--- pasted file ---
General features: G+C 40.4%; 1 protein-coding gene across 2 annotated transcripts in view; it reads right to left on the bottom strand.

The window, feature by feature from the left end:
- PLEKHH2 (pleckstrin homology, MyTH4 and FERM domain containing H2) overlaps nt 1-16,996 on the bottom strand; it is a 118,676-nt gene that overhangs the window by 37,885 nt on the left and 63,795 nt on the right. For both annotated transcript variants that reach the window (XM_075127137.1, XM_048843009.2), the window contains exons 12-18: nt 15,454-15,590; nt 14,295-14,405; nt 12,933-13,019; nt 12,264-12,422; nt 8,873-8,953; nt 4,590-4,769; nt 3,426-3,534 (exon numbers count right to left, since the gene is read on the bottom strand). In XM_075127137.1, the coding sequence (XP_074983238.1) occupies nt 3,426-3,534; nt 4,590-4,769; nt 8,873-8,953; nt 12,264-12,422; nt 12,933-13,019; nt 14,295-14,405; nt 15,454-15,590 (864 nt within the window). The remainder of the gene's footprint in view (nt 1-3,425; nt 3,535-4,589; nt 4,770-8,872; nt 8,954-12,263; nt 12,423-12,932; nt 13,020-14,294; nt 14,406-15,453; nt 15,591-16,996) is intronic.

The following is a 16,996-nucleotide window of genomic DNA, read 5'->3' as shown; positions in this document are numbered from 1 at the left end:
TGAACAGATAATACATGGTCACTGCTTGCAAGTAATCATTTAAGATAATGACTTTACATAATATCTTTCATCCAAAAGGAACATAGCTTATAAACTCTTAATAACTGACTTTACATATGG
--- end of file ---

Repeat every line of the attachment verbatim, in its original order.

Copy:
General features: G+C 40.4%; 1 protein-coding gene across 2 annotated transcripts in view; it reads right to left on the bottom strand.

The window, feature by feature from the left end:
- PLEKHH2 (pleckstrin homology, MyTH4 and FERM domain containing H2) overlaps nt 1-16,996 on the bottom strand; it is a 118,676-nt gene that overhangs the window by 37,885 nt on the left and 63,795 nt on the right. For both annotated transcript variants that reach the window (XM_075127137.1, XM_048843009.2), the window contains exons 12-18: nt 15,454-15,590; nt 14,295-14,405; nt 12,933-13,019; nt 12,264-12,422; nt 8,873-8,953; nt 4,590-4,769; nt 3,426-3,534 (exon numbers count right to left, since the gene is read on the bottom strand). In XM_075127137.1, the coding sequence (XP_074983238.1) occupies nt 3,426-3,534; nt 4,590-4,769; nt 8,873-8,953; nt 12,264-12,422; nt 12,933-13,019; nt 14,295-14,405; nt 15,454-15,590 (864 nt within the window). The remainder of the gene's footprint in view (nt 1-3,425; nt 3,535-4,589; nt 4,770-8,872; nt 8,954-12,263; nt 12,423-12,932; nt 13,020-14,294; nt 14,406-15,453; nt 15,591-16,996) is intronic.

The following is a 16,996-nucleotide window of genomic DNA, read 5'->3' as shown; positions in this document are numbered from 1 at the left end:
TGAACAGATAATACATGGTCACTGCTTGCAAGTAATCATTTAAGATAATGACTTTACATAATATCTTTCATCCAAAAGGAACATAGCTTATAAACTCTTAATAACTGACTTTACATATGG